The monitoring group tries to collect primary photographs rather than secondary reproductions circulating online, finding the shortest chain to the original images.

ARES has drawn on pro-war Saudi social media accounts that Jenzen-Jones says often receive photos directly from soldiers serving in Yemen. While he couldn’t discuss specific techniques in detail, he noted that ARES has access to secret groups used to share such images.

Only the United States receives more rifles now from Canada than Saudi Arabia.

In 2016, after the CBC reported a story on a PGW sniper rifle turning up in the hands of Houthi fighters in Yemen, the federal government announced an investigation.

Neither Global Affairs Canada nor PGW responded to questions from National Observer about the outcome of the investigation.

A 2016 Global Affairs memo recommending six export permits to General Dynamics addressed an unspecified media report on a photo of a Houthi fighter with the PGW rifle. The memo, which appeared to be referring to a CBC report, said the rifle was likely captured from Saudis in border fighting. “This type of battlefield loss of equipment is to be expected as a result of military operations,” it said.

Canadians companies have trained fighter jet and drone pilots

Another Canadian company, Montreal-based CAE, has been training Kuwaiti pilots and has trained U.S. pilots who refueled Saudi fighter jets in mid-air during bombing raids, which have destroyed hundreds of hospitals, schools, markets and mosques.

In early November, the U.S. government said it would suspend its refueling support, which some observers saw as an attempt to head off Congressional legislation that would force the U.S. to withdraw broader military support for the Saudi coalition strikes.

CAE has also trained drone pilots from the United Arab Emirates, whose drones have been deployed in Yemen.

The Saudi bombing campaign, aided by U.S.-supplied bombs and intelligence, has targeted Yemen’s farmers, herders, fishers and food depots, says a recent report from Tufts University. The report concludes “there is strong evidence that Coalition strategy has aimed to destroy food production and distribution.”

Saudi Arabia has also imposed a blockade by air and sea of Yemen, which relies on imports for 90 per cent of its food supply.

It has denied government workers’ salaries, and flooded the Yemeni economy with vast sums of new printed money, sending the currency tumbling and wiping out people’s savings. These measures have laid the economy to waste, leaving as many as 13 million civilians at risk of starvation.

Other Canadian companies, one assisted by a former government official, have provided components and maintenance for Saudi coalition aircraft and helicopters.

Provincial Aerospace, which has former top Canadian general Rick Hillier as an advisor, has won several contracts with the United Arab Emirates to sell and modify aircraft used for surveillance and to repair Saudi military aircraft.

Jane’s Defence Weekly noted in an October, 2016 article that such contracts are “likely to increase in the coming years, as operational feedback from operations in Yemen… are going to drive procurement priorities.”

The United Arab Emirates bought surveillance planes from Bombardier as well as a “counterinsurgency” aircraft called the Archangel – made with several Canadian components — spotted in Yemen.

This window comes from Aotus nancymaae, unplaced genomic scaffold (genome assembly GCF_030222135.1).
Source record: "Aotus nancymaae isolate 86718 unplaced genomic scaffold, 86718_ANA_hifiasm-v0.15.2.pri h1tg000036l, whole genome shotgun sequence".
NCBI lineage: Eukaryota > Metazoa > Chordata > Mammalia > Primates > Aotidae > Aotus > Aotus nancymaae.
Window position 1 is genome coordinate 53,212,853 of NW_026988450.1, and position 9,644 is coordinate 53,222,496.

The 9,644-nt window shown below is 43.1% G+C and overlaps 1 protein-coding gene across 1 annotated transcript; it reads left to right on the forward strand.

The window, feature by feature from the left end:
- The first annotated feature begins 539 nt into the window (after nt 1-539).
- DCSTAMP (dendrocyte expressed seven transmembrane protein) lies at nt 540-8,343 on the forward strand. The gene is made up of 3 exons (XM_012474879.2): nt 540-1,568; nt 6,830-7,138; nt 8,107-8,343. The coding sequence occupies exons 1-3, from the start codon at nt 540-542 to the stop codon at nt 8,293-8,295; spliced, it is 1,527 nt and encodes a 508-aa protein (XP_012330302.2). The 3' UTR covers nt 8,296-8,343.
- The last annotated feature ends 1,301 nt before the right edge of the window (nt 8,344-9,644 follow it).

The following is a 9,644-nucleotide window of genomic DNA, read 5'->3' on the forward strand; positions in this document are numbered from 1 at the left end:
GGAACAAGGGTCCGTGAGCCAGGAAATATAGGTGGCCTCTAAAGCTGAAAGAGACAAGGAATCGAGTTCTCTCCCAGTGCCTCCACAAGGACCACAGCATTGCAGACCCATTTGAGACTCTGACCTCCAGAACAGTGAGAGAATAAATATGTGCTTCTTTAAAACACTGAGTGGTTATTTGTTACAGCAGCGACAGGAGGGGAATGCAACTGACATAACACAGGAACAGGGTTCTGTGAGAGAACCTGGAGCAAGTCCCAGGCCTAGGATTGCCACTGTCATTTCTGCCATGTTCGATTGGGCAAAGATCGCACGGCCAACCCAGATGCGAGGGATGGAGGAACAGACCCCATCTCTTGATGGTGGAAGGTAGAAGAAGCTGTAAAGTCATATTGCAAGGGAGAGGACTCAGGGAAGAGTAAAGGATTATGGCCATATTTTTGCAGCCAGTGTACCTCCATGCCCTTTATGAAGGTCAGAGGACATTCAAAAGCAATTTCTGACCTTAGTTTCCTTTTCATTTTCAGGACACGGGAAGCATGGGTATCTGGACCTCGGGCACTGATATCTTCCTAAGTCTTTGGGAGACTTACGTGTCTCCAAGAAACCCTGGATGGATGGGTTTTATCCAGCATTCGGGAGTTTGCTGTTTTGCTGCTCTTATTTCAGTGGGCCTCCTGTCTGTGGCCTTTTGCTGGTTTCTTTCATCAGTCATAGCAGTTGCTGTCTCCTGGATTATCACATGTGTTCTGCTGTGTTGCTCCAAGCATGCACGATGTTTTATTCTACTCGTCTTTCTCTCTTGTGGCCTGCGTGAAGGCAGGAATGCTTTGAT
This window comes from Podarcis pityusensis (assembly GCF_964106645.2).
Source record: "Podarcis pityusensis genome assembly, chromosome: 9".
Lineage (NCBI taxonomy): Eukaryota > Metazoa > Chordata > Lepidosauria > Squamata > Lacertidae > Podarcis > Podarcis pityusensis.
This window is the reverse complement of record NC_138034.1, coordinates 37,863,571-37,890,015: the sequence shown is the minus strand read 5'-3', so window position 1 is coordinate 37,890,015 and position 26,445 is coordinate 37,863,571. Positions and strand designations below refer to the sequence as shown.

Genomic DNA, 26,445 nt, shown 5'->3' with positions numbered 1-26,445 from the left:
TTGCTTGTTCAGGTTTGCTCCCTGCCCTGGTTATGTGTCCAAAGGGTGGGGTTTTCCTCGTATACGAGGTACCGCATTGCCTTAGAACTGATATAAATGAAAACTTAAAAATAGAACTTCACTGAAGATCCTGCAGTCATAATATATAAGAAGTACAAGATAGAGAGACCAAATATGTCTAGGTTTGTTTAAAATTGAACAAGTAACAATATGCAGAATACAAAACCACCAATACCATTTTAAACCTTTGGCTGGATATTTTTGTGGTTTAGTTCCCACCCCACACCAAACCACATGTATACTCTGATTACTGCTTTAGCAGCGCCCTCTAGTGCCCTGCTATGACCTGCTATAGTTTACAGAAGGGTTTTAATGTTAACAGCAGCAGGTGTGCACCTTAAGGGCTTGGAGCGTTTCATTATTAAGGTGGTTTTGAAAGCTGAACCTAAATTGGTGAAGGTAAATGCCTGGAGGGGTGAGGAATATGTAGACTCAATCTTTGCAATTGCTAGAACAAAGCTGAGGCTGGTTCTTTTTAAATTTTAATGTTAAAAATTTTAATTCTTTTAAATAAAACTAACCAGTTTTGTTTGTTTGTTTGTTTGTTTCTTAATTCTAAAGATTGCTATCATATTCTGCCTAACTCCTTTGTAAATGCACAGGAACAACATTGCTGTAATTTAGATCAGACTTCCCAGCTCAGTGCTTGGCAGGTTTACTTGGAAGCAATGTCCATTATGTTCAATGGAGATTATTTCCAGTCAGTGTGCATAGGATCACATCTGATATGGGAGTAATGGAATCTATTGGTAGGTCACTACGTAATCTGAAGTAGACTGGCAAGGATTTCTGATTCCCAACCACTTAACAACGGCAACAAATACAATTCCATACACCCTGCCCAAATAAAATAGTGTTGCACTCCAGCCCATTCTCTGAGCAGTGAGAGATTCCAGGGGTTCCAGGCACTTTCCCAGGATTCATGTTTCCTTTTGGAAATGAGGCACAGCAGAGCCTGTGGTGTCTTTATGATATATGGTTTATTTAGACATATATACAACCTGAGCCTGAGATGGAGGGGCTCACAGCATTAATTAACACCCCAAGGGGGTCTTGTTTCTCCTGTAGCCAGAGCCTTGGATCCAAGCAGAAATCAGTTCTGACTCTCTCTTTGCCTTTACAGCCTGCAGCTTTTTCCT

Pratt & Whitney Canada has provided maintenance to war helicopters and built hundreds of engines for Saudi and UAE aircraft, while L-3 Wescam has provided aerial surveillance technology for Blackhawk helicopters and aircraft bought by the Saudis and which have been downed over Yemen.

Both companies recently opened new service centres in the Middle East.

A poll released by the Angus Reid Institute in early November found that nine out of 10 Canadians want the government to ban future military sales to Saudi Arabia.

In its statement to National Observer, Global Affairs Canada noted that the government led a resolution to renew a mandate of a special panel of experts that are investigating allegations of human rights allegations in the country. It also says Canada has provided $44 million in "life-saving assistance" to people affected by the conflict in Yemen.

Al-Adeimi, the Yemeni-Canadian professor of education at Michigan State University, isn't impressed by what Canada is doing.

“The Canadian government can't be an arsonist and then sometimes play at fire-fighting," she says. “You have to stop helping kill Yemenis. If Canadians want a morally upright foreign policy, Yemen is a huge stain on everything you want to stand for.”

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War is big business. Lots of money to be made by capitalists who have no conscience, morals and a very short term view of what the world needs. All it needs according to capitalists is more *stuff* to be sold and much more money to be made. What does it matter that innocent people are killed and injured. The war machine and Trudeau just want more money, money, money! What a great surprise! Empires go down when they lose their moral compass and only think of their own short term benefit.

Morally bankrupt and since the citizens of this country elected these criminals what does that make us? Looking the other way will not absolve us of our responsibility in leveraging this genocidal war.